I started walking daily at the river, once prompted by a friend. I remember this friend in the same ways that I remember the pond, where I had for six years, taken respite from the world, from work and from my worries. I circled the same still water and watched its changes, daily…apart from a very few days when the roads were too icy on the hill to make it there OR when I drove to Ontario to visit my mother…or to be with my loved ones when they celebrated her life.
I became a new person at the pond. I became a soldier for sustainability there. I became an observer of what human beings have become, in the order of dismissing their responsibilities to the earth. My sadness grew exponentially over those years as I communicated with management and staff in many big businesses that surrounded the area, scrolled through sustainability reports, became an activist with the City of Calgary, and talked about nothing more than what was happening in this single ecosystem. I picked litter…garbage…most days, filling and depositing bags and bags of human filth by the one bin that remained…”$13 dollars a bin to empty”, the city worker chimed in one day when I asked him, “What is going on with our city?” He explained that it is a vision for the city that people will learn to take their litter out with them…”much cheaper”. I sighed. That was when I began to lose it. I was crying during my walks, instead of taking in the bliss of the Mergansers, the Pintails, the Coots and Grebes.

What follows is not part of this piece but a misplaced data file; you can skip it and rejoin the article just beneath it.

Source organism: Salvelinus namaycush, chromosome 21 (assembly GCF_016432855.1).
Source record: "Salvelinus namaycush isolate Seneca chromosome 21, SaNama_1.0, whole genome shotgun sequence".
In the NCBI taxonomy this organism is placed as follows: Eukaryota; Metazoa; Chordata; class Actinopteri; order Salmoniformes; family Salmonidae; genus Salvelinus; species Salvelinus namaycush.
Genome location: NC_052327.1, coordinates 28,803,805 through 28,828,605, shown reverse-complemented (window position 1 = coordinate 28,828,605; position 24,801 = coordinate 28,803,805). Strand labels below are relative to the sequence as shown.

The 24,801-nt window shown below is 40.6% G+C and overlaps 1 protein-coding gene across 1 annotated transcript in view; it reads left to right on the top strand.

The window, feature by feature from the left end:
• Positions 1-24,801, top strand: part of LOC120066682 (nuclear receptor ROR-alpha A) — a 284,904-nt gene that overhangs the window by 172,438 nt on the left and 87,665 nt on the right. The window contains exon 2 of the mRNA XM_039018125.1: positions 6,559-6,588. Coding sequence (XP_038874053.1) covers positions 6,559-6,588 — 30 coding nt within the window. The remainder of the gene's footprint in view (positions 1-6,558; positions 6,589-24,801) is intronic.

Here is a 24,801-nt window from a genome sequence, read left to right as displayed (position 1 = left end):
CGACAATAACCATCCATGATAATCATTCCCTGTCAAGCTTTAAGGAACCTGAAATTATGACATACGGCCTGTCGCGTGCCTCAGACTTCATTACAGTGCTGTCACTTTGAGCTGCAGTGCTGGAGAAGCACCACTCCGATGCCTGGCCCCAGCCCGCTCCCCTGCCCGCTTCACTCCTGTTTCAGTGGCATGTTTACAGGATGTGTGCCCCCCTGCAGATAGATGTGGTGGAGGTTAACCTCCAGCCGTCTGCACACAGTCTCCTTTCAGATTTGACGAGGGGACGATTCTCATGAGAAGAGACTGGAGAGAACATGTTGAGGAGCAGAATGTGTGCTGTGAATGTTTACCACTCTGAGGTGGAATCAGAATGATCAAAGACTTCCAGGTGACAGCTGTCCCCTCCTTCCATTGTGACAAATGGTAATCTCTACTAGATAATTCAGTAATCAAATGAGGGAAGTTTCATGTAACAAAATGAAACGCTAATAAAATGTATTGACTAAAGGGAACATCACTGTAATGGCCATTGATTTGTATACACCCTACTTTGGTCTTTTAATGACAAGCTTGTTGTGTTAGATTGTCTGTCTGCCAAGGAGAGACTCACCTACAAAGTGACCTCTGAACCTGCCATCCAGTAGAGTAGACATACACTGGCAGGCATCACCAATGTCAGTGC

Arriving home to upload my photographs, I would notice for the first time, plastic bags lying on the slopes as Black Capped Night Herons fed. I’d notice a 2L plastic bottle as a backdrop to the beautiful gesture of a Great Blue Heron. The evidence of our thoughtlessness was in my face daily.
I left the pond about a year ago and came to the edge of the Bow River. I’m still questioned about why the redundant act of circling the same location. To that, I can only say that by returning again and again to the same place, one really comes to know it…much like being with one person every single day. I really come to know this place in all sorts of weather and in all sorts of moods. I notice. I observe change and transition and presence with a keen eye. New is easy to see. I never see the same thing. And, while there are still signs of human carelessness, I do not directly see the road development, hear the machines or feel wholly responsible to clean up other people’s mess.
I feel as though I am walking in the middle of a Clea Roberts poem when I am at the river…and that is a beautiful place to be.
Please, if you can, read Clea Robert’s poem, The Forest, from Auguries. Perhaps then, my readers will understand why I come to this same place. Blessings for a remarkable day.